AMD has gone multicore!. W00t!
MJD's next book will be out soon. It promises to be interesting.
Bob Swanson has a very important political point.Apparently, the FCC's obscenity fines, which IMO should not be there in thefirst place, are 500k per violation, well above numerous other, obviouslymore harmful violations. What a free society America is! Apparently, the1950s are calling, and they want to take our freedoms away.
Things are really interesting in the middle east right now.Syria and Lebanon are becoming less intertwined, andAbbas says he won't tolerate more Palestinian attacks on Israel.Hmm.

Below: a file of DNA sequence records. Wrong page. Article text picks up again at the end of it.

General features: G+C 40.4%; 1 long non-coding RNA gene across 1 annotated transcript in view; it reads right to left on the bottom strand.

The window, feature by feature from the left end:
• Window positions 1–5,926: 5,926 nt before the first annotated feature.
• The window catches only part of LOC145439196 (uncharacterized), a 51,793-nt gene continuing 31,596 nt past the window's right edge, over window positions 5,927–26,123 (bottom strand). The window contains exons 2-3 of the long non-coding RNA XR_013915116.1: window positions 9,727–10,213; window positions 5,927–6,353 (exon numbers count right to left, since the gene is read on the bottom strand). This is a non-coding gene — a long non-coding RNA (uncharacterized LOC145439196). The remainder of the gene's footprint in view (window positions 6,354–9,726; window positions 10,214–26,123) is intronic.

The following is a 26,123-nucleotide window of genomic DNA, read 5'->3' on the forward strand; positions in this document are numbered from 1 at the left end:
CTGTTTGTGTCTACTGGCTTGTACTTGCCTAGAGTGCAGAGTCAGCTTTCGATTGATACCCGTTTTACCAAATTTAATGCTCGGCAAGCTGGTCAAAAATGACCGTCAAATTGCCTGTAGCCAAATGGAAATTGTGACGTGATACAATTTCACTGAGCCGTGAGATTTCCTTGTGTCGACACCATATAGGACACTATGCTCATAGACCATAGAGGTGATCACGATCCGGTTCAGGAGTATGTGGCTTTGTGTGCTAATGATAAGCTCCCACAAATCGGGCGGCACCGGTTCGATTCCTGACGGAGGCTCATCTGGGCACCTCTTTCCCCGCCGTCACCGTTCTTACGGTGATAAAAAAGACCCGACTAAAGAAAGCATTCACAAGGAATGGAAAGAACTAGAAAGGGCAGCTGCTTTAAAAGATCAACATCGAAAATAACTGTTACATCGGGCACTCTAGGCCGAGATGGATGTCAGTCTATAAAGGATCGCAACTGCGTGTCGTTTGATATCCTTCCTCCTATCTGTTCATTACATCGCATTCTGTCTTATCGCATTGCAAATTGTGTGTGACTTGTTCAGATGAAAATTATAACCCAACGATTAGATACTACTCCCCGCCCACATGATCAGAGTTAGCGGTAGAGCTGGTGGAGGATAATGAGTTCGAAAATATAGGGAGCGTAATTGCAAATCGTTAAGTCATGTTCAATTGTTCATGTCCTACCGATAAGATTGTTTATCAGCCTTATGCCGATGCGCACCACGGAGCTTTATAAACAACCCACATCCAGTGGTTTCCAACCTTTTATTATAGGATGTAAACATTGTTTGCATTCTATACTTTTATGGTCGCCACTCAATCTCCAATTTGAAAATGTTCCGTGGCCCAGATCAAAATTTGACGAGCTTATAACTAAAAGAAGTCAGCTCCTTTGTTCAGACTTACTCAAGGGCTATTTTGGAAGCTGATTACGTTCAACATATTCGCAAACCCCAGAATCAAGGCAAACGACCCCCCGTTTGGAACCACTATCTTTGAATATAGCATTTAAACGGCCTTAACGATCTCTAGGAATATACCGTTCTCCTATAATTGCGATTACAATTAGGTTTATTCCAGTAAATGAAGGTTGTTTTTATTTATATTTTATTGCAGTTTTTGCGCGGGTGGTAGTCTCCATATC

I haven't read it yet, but this looks interesting. I'm becoming interestedin learning about China's government, because they seem to be doing a numberof things radically different than the western world, but in ways that arenot all obviously bad. I'm further considering (yes, it's now rising to thelevel of being a real interest that I'm not just tossing around anymore)living in Qatar (transferring to the CMU campus there), Tel Aviv, orAmsterdam for a few years. I want to experience more of the world than theUnited States. I'm not entirely certain of the opportunities available to mein each -- Qatar is a pretty easy move, and would be no doubt the mostdifferent. I'd need the help of friends, I think, to arrange a job for mein Tel Aviv or Amsterdam. I'm going to start talking to people so I canseriously consider this. The biggest problem I see is that I have pets.Almost everything else I have in my life can be pared back or brought with me -I live a very digital life, with more of an attachment to the data that'spresently on my laptop than anything else. The next most prized possessionis my books. Well, and I don't exactly see pets as possessions. Hmm. Insome ways, it was very dumb to take the iguana and the cats back fromMartha and Debb. If I move, I'll need to find good new places for them.